Institute needs 'seismic shift in culture' after sexual assault claims, chair says

Claire Rowney says women have been let down by the Chartered Institute of Fundraising and promises action

Claire Rowney
Claire Rowney

The chair of the Chartered Institute of Fundraising has said the organisation needs a “seismic shift in the whole culture” amid a row over its handling of reports of sexual assault and harassment.

In a statement on Twitter today, Claire Rowney, who took up the role of chair of the CIoF board in July, said women had been “let down” by the membership body in relation to reports of sexual harassment.

She acknowledged the organisation had “a long way to go” and said she was committed to bringing about “long overdue change”.

The CIoF came under fire on Friday when former CIoF committee chair Mandy Johnson tweeted that two years ago she had shared an audio recording with the body in which a woman described being sexually assaulted at a CIoF event, but said her report of the incident had been ignored.

The CIoF’s initial response, published on its website on Friday and later updated, was criticised by many fundraisers on Twitter, one of whom described it as “thoroughly underwhelming”.

The institute issued an apology for the statement yesterday, saying it had not been clear enough and had contributed to “confusion and distress”.

A group of the CIoF’s own committee chairs have written a formal letter calling for the body to explain itself further and is expected to meet CIoF leadership this week. A group of CIoF Fellows has also expressed concerns and requested a meeting.

In her statement today, Rowney, who is also executive director of fundraising, marketing and communications at Macmillan Cancer Support, said: “I want to start with a heartfelt apology to the women who have been let down by the Chartered Institute of Fundraising in relation to reported sexual harassment and also offer a genuine thank you to all the women who have spoken out this week.”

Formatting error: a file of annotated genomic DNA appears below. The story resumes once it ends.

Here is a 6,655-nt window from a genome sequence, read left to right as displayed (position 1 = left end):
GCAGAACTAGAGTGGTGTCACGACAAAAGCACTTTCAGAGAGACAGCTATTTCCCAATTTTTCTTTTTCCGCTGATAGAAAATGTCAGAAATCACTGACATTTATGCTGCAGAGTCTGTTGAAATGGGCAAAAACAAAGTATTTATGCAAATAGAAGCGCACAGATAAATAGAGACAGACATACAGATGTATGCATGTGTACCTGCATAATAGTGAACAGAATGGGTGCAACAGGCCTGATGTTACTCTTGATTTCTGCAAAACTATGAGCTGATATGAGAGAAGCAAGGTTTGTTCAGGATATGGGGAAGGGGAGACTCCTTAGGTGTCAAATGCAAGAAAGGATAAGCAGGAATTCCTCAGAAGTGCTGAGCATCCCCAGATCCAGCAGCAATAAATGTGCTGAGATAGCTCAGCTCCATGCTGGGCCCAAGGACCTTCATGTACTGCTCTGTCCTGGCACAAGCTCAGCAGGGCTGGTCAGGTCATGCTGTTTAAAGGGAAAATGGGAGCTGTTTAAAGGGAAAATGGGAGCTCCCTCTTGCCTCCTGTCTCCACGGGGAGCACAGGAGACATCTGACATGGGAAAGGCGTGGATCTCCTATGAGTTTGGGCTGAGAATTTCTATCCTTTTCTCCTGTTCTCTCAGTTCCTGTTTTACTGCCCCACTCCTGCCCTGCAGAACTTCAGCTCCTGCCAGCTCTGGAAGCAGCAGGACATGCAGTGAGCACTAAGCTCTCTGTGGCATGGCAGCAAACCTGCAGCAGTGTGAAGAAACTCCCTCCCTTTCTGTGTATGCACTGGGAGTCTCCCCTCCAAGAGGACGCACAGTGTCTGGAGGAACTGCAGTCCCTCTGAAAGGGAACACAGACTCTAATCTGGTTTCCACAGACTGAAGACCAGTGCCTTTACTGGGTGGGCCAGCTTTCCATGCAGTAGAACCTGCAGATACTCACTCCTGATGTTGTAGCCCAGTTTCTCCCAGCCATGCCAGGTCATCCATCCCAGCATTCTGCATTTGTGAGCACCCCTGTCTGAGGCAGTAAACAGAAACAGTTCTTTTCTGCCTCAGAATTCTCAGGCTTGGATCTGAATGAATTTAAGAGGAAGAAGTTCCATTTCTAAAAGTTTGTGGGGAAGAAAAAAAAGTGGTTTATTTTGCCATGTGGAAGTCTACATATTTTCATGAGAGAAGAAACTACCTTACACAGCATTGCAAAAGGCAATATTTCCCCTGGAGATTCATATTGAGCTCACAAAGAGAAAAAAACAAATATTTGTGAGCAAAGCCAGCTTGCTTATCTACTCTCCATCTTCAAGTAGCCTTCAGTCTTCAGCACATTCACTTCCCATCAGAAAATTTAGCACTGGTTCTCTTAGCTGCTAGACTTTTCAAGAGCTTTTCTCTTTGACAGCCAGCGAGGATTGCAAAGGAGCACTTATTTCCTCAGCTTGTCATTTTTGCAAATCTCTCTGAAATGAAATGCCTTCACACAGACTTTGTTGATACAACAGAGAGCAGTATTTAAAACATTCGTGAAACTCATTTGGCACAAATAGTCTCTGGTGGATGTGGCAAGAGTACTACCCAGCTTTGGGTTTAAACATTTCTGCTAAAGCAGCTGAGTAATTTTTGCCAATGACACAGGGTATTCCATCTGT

She acknowledged that raising concerns took courage, and said those who did so deserved to be taken seriously and treated with respect and sensitivity.

“The organisation has a long way to go and, while it’s critical that the processes are fit for purpose and put members' safety at their heart, ultimately we need to create a seismic shift in the whole culture so that everyone is not just safe but able to truly thrive.”

She said that in her first year as chair, she was “committed to doing everything in my power to help bring about this long overdue change and will ensure plans are communicated to address the past issues and the future direction over the coming weeks”.

Have you registered with us yet?

Register now to enjoy more articles and free email bulletins

Already registered?
Sign in